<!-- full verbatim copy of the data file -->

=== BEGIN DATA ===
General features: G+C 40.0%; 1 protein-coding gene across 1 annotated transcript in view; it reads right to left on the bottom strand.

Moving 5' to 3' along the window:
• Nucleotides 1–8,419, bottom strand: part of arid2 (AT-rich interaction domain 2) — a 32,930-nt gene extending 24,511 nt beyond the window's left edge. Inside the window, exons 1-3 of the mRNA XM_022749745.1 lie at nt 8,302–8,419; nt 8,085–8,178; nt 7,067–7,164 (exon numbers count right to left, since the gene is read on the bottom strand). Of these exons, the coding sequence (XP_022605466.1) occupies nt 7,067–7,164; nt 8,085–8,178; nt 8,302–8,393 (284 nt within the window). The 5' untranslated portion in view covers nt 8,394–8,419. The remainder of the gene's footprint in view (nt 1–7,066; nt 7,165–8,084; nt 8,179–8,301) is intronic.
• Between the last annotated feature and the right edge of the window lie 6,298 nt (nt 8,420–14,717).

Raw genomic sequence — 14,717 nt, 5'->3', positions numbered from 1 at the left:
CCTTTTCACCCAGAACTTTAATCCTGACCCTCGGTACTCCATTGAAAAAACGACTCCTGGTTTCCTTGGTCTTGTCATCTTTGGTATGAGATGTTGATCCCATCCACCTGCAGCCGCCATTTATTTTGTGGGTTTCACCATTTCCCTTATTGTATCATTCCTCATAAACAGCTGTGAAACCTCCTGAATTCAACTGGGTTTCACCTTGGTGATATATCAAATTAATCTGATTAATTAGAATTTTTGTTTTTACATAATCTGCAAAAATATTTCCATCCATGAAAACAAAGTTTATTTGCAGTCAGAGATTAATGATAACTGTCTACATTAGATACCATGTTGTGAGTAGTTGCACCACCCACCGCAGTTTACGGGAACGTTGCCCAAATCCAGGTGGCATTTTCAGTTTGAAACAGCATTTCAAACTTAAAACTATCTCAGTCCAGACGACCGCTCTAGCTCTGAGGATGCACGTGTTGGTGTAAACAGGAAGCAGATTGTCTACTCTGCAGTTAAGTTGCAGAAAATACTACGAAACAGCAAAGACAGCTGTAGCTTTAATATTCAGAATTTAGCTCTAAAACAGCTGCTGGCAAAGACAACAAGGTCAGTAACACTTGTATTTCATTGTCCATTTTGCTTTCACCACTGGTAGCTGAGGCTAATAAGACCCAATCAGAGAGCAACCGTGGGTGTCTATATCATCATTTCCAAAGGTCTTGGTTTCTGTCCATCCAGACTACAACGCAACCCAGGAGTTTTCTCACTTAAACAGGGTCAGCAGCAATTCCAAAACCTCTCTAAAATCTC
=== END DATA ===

General features: G+C 40.0%; 1 protein-coding gene across 1 annotated transcript in view; it reads right to left on the bottom strand.

Moving 5' to 3' along the window:
• Nucleotides 1–8,419, bottom strand: part of arid2 (AT-rich interaction domain 2) — a 32,930-nt gene extending 24,511 nt beyond the window's left edge. Inside the window, exons 1-3 of the mRNA XM_022749745.1 lie at nt 8,302–8,419; nt 8,085–8,178; nt 7,067–7,164 (exon numbers count right to left, since the gene is read on the bottom strand). Of these exons, the coding sequence (XP_022605466.1) occupies nt 7,067–7,164; nt 8,085–8,178; nt 8,302–8,393 (284 nt within the window). The 5' untranslated portion in view covers nt 8,394–8,419. The remainder of the gene's footprint in view (nt 1–7,066; nt 7,165–8,084; nt 8,179–8,301) is intronic.
• Between the last annotated feature and the right edge of the window lie 6,298 nt (nt 8,420–14,717).

Raw genomic sequence — 14,717 nt, 5'->3', positions numbered from 1 at the left:
CCTTTTCACCCAGAACTTTAATCCTGACCCTCGGTACTCCATTGAAAAAACGACTCCTGGTTTCCTTGGTCTTGTCATCTTTGGTATGAGATGTTGATCCCATCCACCTGCAGCCGCCATTTATTTTGTGGGTTTCACCATTTCCCTTATTGTATCATTCCTCATAAACAGCTGTGAAACCTCCTGAATTCAACTGGGTTTCACCTTGGTGATATATCAAATTAATCTGATTAATTAGAATTTTTGTTTTTACATAATCTGCAAAAATATTTCCATCCATGAAAACAAAGTTTATTTGCAGTCAGAGATTAATGATAACTGTCTACATTAGATACCATGTTGTGAGTAGTTGCACCACCCACCGCAGTTTACGGGAACGTTGCCCAAATCCAGGTGGCATTTTCAGTTTGAAACAGCATTTCAAACTTAAAACTATCTCAGTCCAGACGACCGCTCTAGCTCTGAGGATGCACGTGTTGGTGTAAACAGGAAGCAGATTGTCTACTCTGCAGTTAAGTTGCAGAAAATACTACGAAACAGCAAAGACAGCTGTAGCTTTAATATTCAGAATTTAGCTCTAAAACAGCTGCTGGCAAAGACAACAAGGTCAGTAACACTTGTATTTCATTGTCCATTTTGCTTTCACCACTGGTAGCTGAGGCTAATAAGACCCAATCAGAGAGCAACCGTGGGTGTCTATATCATCATTTCCAAAGGTCTTGGTTTCTGTCCATCCAGACTACAACGCAACCCAGGAGTTTTCTCACTTAAACAGGGTCAGCAGCAATTCCAAAACCTCTCTAAAATCTC